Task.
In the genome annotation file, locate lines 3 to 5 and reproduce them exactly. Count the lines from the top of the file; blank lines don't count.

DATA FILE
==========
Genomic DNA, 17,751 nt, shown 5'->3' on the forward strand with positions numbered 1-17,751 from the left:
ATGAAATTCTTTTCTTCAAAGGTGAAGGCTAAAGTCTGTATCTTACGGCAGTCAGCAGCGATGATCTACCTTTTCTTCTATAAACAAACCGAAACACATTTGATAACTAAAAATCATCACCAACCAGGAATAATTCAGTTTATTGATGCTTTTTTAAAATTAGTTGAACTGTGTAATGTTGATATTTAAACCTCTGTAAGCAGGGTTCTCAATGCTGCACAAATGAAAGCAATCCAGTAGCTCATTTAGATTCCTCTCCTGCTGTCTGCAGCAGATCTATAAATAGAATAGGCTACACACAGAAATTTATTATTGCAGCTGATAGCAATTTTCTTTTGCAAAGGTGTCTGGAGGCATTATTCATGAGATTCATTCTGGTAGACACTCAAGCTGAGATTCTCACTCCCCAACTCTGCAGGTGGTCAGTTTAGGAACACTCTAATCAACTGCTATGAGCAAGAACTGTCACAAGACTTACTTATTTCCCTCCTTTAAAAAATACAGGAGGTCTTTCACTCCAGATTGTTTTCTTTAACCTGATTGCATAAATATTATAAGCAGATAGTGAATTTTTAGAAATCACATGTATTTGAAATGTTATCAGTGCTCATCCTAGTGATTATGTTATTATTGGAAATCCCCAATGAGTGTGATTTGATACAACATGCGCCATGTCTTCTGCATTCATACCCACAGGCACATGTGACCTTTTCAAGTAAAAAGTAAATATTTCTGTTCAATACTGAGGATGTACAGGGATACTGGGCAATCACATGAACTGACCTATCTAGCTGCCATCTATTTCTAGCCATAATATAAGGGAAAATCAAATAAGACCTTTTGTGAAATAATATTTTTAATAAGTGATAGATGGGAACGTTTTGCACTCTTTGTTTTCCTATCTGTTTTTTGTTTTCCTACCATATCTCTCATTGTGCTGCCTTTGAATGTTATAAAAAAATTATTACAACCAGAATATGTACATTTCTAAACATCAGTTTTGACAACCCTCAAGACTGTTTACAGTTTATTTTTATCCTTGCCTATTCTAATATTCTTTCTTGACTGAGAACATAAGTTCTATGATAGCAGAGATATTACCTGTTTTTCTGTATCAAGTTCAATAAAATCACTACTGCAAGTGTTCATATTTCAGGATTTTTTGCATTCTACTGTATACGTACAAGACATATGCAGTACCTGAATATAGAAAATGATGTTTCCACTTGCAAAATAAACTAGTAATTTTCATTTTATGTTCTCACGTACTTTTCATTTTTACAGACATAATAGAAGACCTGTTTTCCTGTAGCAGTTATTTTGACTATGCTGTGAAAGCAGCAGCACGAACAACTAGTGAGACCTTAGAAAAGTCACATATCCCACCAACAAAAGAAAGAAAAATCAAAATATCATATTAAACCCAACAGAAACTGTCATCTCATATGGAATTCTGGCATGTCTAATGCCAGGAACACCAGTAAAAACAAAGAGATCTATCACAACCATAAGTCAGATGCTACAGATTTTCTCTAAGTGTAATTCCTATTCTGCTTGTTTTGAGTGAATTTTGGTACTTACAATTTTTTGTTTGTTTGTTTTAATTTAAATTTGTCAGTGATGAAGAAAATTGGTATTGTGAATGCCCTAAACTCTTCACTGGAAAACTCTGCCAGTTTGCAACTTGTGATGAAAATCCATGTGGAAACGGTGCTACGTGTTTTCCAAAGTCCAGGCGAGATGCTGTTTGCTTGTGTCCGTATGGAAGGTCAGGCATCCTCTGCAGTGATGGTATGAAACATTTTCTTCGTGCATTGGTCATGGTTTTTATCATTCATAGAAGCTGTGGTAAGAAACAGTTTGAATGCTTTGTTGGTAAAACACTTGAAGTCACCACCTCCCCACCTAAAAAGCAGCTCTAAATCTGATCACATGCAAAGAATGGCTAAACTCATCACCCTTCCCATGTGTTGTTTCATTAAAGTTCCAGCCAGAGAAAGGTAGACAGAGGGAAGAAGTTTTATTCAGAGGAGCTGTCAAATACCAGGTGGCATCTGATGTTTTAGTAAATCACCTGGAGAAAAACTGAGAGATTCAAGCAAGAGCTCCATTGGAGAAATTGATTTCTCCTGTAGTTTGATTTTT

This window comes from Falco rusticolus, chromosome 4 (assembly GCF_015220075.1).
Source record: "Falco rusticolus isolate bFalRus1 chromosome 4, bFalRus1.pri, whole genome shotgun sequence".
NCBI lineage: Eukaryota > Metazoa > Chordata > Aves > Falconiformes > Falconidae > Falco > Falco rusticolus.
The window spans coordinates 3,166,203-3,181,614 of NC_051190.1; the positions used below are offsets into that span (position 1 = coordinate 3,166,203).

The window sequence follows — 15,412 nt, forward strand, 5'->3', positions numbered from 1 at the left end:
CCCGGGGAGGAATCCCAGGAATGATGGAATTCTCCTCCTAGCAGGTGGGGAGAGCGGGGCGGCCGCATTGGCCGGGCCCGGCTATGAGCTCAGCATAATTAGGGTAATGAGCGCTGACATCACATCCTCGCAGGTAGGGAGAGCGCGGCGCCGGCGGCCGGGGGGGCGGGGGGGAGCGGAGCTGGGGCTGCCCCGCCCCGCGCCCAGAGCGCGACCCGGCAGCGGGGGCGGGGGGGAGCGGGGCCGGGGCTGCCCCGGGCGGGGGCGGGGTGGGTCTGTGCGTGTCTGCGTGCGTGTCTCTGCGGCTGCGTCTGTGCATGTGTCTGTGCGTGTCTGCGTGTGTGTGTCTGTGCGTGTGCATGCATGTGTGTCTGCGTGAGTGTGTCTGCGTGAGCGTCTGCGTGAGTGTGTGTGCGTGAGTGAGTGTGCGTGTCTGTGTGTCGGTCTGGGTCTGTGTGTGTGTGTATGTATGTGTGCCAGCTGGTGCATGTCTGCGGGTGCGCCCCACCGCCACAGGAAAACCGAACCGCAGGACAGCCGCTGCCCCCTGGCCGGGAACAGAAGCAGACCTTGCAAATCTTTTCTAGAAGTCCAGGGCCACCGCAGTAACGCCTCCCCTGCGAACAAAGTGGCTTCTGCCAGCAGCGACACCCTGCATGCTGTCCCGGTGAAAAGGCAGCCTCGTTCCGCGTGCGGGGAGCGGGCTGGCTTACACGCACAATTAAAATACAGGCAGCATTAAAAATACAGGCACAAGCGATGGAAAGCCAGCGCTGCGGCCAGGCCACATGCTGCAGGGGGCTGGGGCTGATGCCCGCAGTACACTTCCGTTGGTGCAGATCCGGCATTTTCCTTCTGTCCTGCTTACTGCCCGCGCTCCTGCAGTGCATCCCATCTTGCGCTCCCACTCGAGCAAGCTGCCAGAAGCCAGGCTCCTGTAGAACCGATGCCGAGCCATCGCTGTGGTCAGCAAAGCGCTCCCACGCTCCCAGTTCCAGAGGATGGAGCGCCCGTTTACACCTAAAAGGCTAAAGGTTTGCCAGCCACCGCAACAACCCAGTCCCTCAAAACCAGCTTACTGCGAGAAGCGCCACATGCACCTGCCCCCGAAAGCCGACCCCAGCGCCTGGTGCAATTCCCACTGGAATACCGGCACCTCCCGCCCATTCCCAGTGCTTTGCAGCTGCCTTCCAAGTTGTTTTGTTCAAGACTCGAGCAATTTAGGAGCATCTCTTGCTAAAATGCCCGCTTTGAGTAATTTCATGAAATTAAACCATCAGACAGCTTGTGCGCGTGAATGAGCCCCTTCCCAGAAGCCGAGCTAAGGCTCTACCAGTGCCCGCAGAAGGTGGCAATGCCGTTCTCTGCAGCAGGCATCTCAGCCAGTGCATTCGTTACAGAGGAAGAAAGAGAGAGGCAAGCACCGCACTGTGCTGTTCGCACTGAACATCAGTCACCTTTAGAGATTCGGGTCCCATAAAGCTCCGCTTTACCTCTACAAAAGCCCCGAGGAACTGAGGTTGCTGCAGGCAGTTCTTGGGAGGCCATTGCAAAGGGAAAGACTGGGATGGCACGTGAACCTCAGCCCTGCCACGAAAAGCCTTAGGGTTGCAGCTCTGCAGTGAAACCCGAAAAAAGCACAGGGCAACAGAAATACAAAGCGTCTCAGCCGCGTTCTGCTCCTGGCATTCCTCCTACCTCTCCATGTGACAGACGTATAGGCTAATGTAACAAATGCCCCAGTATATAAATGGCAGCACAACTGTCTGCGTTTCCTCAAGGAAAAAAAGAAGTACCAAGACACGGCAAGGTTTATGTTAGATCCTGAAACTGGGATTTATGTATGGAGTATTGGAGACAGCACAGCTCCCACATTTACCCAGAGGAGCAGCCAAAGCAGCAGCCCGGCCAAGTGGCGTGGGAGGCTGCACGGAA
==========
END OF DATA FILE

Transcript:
This window comes from Falco rusticolus, chromosome 4 (assembly GCF_015220075.1).
Source record: "Falco rusticolus isolate bFalRus1 chromosome 4, bFalRus1.pri, whole genome shotgun sequence".
NCBI lineage: Eukaryota > Metazoa > Chordata > Aves > Falconiformes > Falconidae > Falco > Falco rusticolus.